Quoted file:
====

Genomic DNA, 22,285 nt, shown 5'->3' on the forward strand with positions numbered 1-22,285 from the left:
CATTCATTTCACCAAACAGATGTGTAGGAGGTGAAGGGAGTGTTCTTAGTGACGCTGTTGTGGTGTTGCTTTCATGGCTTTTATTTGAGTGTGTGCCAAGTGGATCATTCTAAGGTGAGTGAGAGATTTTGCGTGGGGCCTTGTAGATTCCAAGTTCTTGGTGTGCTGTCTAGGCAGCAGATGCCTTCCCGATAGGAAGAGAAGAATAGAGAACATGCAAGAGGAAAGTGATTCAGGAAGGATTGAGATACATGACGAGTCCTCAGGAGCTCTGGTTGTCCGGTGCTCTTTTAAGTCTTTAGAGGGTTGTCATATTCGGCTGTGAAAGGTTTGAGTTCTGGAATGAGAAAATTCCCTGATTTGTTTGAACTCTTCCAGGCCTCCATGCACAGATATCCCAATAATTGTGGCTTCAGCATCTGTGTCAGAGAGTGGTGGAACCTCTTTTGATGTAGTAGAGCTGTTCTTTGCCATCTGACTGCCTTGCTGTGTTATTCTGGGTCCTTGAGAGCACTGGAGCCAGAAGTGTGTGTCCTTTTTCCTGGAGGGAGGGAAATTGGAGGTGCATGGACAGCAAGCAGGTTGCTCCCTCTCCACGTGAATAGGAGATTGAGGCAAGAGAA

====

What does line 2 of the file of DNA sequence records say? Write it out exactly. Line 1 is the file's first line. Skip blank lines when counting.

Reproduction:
CATTCATTTCACCAAACAGATGTGTAGGAGGTGAAGGGAGTGTTCTTAGTGACGCTGTTGTGGTGTTGCTTTCATGGCTTTTATTTGAGTGTGTGCCAAGTGGATCATTCTAAGGTGAGTGAGAGATTTTGCGTGGGGCCTTGTAGATTCCAAGTTCTTGGTGTGCTGTCTAGGCAGCAGATGCCTTCCCGATAGGAAGAGAAGAATAGAGAACATGCAAGAGGAAAGTGATTCAGGAAGGATTGAGATACATGACGAGTCCTCAGGAGCTCTGGTTGTCCGGTGCTCTTTTAAGTCTTTAGAGGGTTGTCATATTCGGCTGTGAAAGGTTTGAGTTCTGGAATGAGAAAATTCCCTGATTTGTTTGAACTCTTCCAGGCCTCCATGCACAGATATCCCAATAATTGTGGCTTCAGCATCTGTGTCAGAGAGTGGTGGAACCTCTTTTGATGTAGTAGAGCTGTTCTTTGCCATCTGACTGCCTTGCTGTGTTATTCTGGGTCCTTGAGAGCACTGGAGCCAGAAGTGTGTGTCCTTTTTCCTGGAGGGAGGGAAATTGGAGGTGCATGGACAGCAAGCAGGTTGCTCCCTCTCCACGTGAATAGGAGATTGAGGCAAGAGAA